“It was almost no trick at all, he saw, to turn vice into virtue and slander into truth…arrogance into humility…brutality into patriotism. Anybody could do it; it required no brains at all. It merely required no character.” – Joseph Heller, author of Catch-22
Truth, sometimes, is stranger than fiction. This quote from Heller’s Catch-22, in some form or another, has been used to describe Donald Trump by a number of people. His July 16 performance in Helsinki, and the subsequent press conference to clean up that mess, is par for this presidency.
Trump had a complete meltdown less than 10 feet from Vladimir Putin. He proved once and for all that he is a beta male using bravado to hide his insecurities. Watch the video again—his discomfort is visible. I wasn’t surprised by his lying and scapegoating; he does that almost every time he’s in front of cameras. But the timidity was stunning. He looked like a child with a disappointing report card.
The right-wing response to the Helsinki debacle was predictable. Some of his early GOP detractors pounced in an effort to show some sort of strength. His supporters did what they always do: defend him and his ineptitude at any cost, and when that didn’t work, they fell back on Hillary Clinton’s emails and former President Barack Obama’s existence. White House Press Secretary Sarah Sanders stood in front of reporters and “Trumpslained” her boss’s 45-minute comedy of errors. The whole experiment was absurd.
Sadly, this won’t be the last time Trump embarrasses America on the world stage.
Trump’s cult following gets stronger after every one of his catastrophic public appearances. He is the manifestation of Joseph Heller’s quote from Catch-22. His utter lack of character is only surpassed by his most loyal supporters’ ability to ignore and defend his almost daily indiscretions.
Trump has waged a war on virtues, truth, humility, and patriotism.
Donald Trump’s Vices Are His Virtues
Trump’s money, lifestyle, and pseudo-machismo are attractive to many of his followers. Many Evangelicals subscribe to an overly ascetic interpretation of the Bible that causes them to, publicly, deny having urges of the flesh—much less acting on them. The fact that he is an unapologetic serial liar, adulterer, misogynist, and bigot is seen as a sign of strength. He says out loud what some only say in the comfort of their home. Trump’s army of self-professed Christian conservatives always defend him—even when his behavior is antithetical to the teachings of Jesus. He turned ignorance, arrogance, and apathy into redeemable qualities.
Donald Trump’s Slander Is His Truth
His mantra of “fake news” is a linguistic and rhetorical tool used to handicap factual discussions. The idea that broad swaths of the American media and intelligentsia should be ignored is a genius strategy for someone who can only be hurt by the truth. This sort of Tammy Wynette gaslighting has been very effective. Trump’s war on the truth and empirical data is the embodiment of the Chico Marx line from the movie “Duck Soup”—”Who ya gonna believe, me or your lying eyes?” When confronted with incontrovertible facts his base is unswayed. He has convinced millions of people to suspend their commonsense. His lies and personal attacks are equated with facts in the world.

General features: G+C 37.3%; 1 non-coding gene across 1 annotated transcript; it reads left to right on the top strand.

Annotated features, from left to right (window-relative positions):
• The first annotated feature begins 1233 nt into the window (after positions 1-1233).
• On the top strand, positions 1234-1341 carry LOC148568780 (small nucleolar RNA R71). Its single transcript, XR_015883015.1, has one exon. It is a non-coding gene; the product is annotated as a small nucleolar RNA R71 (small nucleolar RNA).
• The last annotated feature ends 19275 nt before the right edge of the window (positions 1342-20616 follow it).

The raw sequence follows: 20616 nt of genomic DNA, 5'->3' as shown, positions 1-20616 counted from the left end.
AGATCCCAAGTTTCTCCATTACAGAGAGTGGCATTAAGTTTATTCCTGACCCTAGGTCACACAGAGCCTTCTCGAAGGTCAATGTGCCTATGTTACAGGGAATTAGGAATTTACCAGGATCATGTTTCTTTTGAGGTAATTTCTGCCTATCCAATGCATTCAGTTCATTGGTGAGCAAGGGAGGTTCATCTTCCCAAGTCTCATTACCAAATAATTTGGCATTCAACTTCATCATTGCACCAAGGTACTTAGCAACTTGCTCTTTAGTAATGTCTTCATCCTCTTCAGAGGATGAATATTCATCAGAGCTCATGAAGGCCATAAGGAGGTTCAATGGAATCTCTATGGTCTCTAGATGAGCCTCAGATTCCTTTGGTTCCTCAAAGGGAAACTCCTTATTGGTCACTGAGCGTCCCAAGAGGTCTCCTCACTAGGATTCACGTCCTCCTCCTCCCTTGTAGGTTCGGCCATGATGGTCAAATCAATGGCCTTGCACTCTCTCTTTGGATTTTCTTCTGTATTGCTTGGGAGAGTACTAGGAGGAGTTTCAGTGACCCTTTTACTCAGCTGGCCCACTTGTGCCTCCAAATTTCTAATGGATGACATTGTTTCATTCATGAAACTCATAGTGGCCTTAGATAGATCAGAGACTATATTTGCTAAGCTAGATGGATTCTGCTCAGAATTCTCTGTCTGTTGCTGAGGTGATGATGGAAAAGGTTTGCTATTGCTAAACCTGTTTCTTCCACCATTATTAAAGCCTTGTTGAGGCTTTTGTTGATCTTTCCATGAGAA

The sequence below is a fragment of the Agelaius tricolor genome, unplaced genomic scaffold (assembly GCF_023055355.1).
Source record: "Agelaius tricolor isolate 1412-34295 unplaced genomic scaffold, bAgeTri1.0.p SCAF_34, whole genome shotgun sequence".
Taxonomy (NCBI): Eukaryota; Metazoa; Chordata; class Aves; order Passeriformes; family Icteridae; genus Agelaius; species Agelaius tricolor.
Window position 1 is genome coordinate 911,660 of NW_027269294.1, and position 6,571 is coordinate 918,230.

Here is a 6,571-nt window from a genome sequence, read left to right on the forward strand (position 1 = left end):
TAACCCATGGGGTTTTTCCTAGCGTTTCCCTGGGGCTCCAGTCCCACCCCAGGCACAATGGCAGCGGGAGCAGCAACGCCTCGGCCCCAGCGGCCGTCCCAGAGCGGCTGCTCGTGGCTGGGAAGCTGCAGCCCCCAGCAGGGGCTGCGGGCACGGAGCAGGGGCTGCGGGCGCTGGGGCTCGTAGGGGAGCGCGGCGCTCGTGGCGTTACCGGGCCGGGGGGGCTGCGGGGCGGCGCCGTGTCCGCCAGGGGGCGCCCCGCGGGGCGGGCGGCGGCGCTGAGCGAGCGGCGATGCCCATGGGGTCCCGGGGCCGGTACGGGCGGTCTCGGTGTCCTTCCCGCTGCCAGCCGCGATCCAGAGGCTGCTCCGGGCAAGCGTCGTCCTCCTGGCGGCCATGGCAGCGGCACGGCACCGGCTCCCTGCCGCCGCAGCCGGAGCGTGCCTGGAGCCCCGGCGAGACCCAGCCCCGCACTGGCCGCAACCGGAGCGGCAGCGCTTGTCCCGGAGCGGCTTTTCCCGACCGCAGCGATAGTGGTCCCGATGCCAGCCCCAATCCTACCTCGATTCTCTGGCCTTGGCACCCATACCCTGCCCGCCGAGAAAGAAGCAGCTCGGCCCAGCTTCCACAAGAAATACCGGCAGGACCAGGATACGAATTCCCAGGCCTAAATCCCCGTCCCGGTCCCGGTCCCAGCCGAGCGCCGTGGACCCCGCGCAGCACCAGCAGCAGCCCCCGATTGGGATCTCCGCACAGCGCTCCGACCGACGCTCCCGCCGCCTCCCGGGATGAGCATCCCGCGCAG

Donald Trump’s Arrogance Is His Humility
Arrogance is defined as “an attitude of superiority manifested in an overbearing manner or in presumptuous claims or assumptions.” Trump loves the use of superlatives. He constantly reminds us of his personal greatness. He is the smartest, best, richest, and my personal favorite: “least racist” person any of us knows. In Meher Baba’s 1967 book, Discourses, he described pride as “the specific feeling through which egoism manifests.” Trump is so much better than us that we should be happy he humbles himself to talk to us—even if it is about himself.
Trump’s Patriotism Is Brutal
There is a dangerous and false pride woven into Donald Trump’s “America first” ethos. His attacks on former President Barack Obama’s U.S. citizenship, Muslim Gold Star family, the Kahns, and Judge Gonzalo Curiel over the U.S.-Mexico border wall are tacit proof that being born in America doesn’t mean someone is a “real American.” Trump has a litmus test for patriotism. In his view, anyone who questions the status quo is un-American. He calls NFL players “sons of bitches” for protesting police brutality while he ignores, equivocates, and even excuses Russia’s attacks on the country he professes to love so much. There are segments of the American populace who feel increasingly vulnerable in the age of Trump. The spike in racial attacks, unwarranted calls to police on Black people, and the normalization of bigotry is a form of violence that has been visited upon people who don’t conform to the “Trumpian” view of who is an American. This is a problem many in his camp ignore.
I’ve written over 30 articles about Donald Trump since the spring of 2015. They all have a similar tenor and tone. I have ceased trying to understand or respect a man who has shown a complete lack of character. Trump’s agenda is dangerous to people on the outside of his racial, religious, cultural, and heteronormative conception of who is an American, but it’s become obvious that it is just as dangerous to those in his base.
Editor’s note: A version of this column was published at dagblog.com.